imagesWe were all waiting for our dinners to arrive, when the young couple sharing the restaurant table asked us about the blue wristbands. We’d been at the Desert Botanical Garden’s Las Noches de las Luminarias, which is a beautiful holiday experience. They were both civil engineers planning on driving across the desert tonight to be in Los Angeles tomorrow.

“Are you guys still working?” they asked anxiously. When I confirmed that we were, and that we both owned businesses and weren’t planning on retiring, we got “the look.” After all, a lot of people move to Phoenix to retire. So why aren’t we retired? Retirement is the reward you get after hating your job for 30 years. How horribly sad that thought is.

Many of my friends are taking early retirement. Tired of the work world and

Mural of birds on a wall in downtown Phoenix.

Mural of birds on a wall in downtown Phoenix.

filled with a desire to travel, garden, or enjoy their houses, they are bailing out of the rat race, because, they tell me, the rats are winning.

For the first month, retirement is bliss. Often, though, the dreams about retirement begin to thin out. It’s hard to live without a regular income. Most of my friends aren’t wealthy, and the lack of a regular paycheck can’t easily be replaced by penny pinching.

For the retirees who are wealthy, there is often a vacuum created by a lack of identity. We are our jobs after a while. It’s how we think of ourselves. It’s what we do most of our waking hours. And often, it’s what we ignore our families for.

When your hobby, which was fit into stolen moments, suddenly has to bear the burden of making you feel worthwhile, it can’t hold up its side of the bargain to amuse, entertain, and keep you busy.

At that point, retirement doesn’t look like the promise you’ve pursued all your working life.

I love what I do, and because I do several things–develop training courses, teach those courses, coach creative souls (and those who think they aren’t), and write—I don’t get bored. Work is fascinating because I’m endlessly curious and problem solving is a major part of my work.

Retire? Not me. Working, learning, exploring all fascinate me. I don’t have to work crossword puzzles as long as I’m figuring out how to solve a training problem for one client, researching an article I’m writing, and figuring out what to ask a client who wants to transition into retirement. And I like the boss.

-–Quinn McDonald helps people figure out how to change their lives, in retirement, or in the middle of their careers. She did, and will live longer for it.

 

Thanksgiving With a Crowd

You will be having a houseful of people for Thanksgiving. You think you will all get along, be nice, and have a happy time that you will preserve forever in a scrapbook filled with pumpkin-colored paper. What a nice thought. And for some people, that may happen. But for people I know–not so much.

Many people’s family’s run more along the lines of the characters in  Rachel 92819182_XSGetting Married. If you haven’t seen it, it’s a good glimpse at a just-like-real-life wedding. Everyone acts out, wants attention, brings up old hurts, needs, and faults. Sound familiar?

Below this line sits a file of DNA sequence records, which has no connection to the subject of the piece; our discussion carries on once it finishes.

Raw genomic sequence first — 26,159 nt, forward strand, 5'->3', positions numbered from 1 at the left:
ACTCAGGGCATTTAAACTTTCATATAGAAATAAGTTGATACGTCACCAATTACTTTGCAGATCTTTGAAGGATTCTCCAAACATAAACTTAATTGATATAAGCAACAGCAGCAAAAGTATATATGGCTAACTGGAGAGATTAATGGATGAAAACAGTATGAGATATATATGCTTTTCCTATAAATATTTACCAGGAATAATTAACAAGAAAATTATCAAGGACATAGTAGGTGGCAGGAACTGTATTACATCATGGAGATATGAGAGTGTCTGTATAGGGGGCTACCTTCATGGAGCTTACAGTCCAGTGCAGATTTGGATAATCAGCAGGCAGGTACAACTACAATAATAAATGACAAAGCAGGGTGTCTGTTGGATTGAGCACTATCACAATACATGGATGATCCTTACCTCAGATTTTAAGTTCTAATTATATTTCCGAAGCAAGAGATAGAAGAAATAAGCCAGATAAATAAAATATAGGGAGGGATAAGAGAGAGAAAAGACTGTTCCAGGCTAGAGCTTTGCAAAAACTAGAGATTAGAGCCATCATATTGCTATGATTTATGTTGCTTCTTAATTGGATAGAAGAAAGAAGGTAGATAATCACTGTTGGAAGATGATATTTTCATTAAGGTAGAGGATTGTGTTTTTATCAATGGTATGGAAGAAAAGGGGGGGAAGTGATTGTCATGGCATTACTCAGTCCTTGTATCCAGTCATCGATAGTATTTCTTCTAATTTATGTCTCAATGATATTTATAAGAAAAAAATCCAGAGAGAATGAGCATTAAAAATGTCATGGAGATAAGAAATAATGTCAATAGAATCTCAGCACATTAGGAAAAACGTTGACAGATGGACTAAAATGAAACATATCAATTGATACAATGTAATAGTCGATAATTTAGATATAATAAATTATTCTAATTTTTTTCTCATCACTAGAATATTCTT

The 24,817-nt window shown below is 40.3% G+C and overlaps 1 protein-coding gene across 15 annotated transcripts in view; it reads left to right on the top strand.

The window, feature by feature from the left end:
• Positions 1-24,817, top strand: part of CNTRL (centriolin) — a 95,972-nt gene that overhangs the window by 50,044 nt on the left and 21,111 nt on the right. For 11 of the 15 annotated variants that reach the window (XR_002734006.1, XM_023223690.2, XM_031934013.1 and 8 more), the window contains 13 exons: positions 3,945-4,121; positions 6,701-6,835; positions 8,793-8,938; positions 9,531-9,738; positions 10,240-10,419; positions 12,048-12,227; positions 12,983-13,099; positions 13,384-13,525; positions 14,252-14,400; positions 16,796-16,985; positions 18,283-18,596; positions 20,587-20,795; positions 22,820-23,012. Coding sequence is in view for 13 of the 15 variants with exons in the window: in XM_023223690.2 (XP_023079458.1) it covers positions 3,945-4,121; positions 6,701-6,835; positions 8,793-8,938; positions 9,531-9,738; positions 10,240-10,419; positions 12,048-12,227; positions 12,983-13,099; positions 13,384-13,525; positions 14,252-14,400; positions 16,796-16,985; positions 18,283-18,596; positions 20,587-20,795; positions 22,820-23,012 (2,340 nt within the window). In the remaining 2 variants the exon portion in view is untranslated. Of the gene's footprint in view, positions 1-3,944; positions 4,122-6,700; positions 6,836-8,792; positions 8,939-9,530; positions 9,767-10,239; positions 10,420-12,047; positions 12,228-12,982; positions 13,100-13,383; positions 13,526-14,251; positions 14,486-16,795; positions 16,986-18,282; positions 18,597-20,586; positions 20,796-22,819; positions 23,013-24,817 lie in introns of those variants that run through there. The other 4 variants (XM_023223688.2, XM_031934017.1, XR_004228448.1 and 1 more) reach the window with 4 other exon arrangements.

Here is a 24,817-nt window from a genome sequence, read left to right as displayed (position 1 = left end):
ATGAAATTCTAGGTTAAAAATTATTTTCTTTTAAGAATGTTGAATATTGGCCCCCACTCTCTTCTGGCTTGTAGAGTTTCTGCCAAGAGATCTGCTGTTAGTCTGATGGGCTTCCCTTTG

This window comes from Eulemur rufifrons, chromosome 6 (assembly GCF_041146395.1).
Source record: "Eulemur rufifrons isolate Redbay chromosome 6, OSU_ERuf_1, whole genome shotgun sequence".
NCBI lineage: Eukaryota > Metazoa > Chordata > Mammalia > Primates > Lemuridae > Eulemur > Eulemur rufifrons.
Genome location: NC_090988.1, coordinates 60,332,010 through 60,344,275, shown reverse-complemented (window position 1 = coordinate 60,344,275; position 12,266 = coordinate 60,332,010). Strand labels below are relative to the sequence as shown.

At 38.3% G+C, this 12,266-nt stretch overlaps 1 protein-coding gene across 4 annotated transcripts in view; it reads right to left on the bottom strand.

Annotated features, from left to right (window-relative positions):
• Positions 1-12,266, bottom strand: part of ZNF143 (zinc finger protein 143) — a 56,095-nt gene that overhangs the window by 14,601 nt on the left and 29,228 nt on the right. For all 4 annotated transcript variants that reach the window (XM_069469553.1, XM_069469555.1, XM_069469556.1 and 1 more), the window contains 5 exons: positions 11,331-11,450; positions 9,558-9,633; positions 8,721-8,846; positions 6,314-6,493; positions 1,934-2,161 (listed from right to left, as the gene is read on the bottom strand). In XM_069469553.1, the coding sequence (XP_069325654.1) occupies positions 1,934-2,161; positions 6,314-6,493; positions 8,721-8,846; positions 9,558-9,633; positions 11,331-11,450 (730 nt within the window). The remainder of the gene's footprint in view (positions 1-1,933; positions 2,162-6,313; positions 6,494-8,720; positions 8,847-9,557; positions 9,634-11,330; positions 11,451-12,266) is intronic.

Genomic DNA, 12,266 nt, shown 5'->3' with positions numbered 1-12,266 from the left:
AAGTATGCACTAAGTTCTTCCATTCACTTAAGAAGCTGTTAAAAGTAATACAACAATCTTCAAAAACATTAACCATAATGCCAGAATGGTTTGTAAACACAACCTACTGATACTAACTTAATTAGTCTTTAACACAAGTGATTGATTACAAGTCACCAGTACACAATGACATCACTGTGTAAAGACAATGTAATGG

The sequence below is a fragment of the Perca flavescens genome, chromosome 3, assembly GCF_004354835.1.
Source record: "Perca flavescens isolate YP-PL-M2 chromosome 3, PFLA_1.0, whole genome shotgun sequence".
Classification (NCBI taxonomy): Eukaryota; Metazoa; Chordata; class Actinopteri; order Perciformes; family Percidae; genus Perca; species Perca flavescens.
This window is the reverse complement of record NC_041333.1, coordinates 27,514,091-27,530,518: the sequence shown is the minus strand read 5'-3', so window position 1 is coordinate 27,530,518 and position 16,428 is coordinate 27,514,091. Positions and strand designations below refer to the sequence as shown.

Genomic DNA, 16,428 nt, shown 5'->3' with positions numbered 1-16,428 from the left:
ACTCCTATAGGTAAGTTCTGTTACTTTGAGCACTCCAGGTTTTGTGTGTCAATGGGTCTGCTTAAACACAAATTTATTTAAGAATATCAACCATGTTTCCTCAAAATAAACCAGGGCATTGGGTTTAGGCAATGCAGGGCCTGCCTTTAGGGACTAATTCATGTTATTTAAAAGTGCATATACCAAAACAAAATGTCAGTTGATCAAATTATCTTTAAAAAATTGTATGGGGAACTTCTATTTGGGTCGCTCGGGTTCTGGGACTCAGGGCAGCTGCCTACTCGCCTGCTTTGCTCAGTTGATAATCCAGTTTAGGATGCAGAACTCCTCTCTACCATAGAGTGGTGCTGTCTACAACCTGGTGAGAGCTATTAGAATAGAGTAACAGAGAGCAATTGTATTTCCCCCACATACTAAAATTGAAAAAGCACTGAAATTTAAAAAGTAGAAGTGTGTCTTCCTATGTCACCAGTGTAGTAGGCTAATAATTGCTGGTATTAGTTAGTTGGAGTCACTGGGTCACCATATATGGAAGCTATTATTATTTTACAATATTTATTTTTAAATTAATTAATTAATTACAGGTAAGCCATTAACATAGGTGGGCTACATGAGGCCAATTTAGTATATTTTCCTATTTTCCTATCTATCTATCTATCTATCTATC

Here are some tips to make it through:

1. People say the first thing that comes to mind. You know better. So think before you speak, and let go of the thoughtless comments you are asked. Your Uncle Harvey with the hearing aid has perfect hearing, he just uses it as an excuse to ignore people. You can do this, too.

2. Be literal. Do not assume that being asked “Are you seeing anyone?” is a mean nudge from your step-mother to make her a grandmother, or the question, “How is your job?” is the reminder that you haven’t held a job for more than nine months in the last six years. See them as ways to fill dead air space, which is probably what it is. Answer the question simply and directly, just as it was asked. Even if you doubt the intention.

3. Avoid fixing old hurts. With all the cooking, kids, pets, travel stress, there is little time to be introspective and contemplative. Old hurts require both for healing. To get to the hurt, you will have to bring up some background for context, and you will look like you are digging up past history to “win.” Even with good intentions, repairing old wounds is a complex task, best handled one-on-one and alone between February and May–not at Thanksgiving.

n-BABY-FOOD-MESS-large5704. Act ‘as if.’ Act as if everyone is nice. Act as if you are everyone’s friend. Act as if you are having a good time. Act as if you care about other people’s feelings. When you act “as if” you are a nice person who cares about others, you will choose behavior that demonstrates that. And you will become that. What a nice transformation!

5. Stay in the present. Kiss your difficult aunt and tell her that you are glad she is here. Tell your step sister that you are happy to spend some time with her. By staying in the present, you will not be tempted to dig up old hurts and display them for everyone to see and help you fix. The present is a nice place for Thanksgiving. Enjoy it.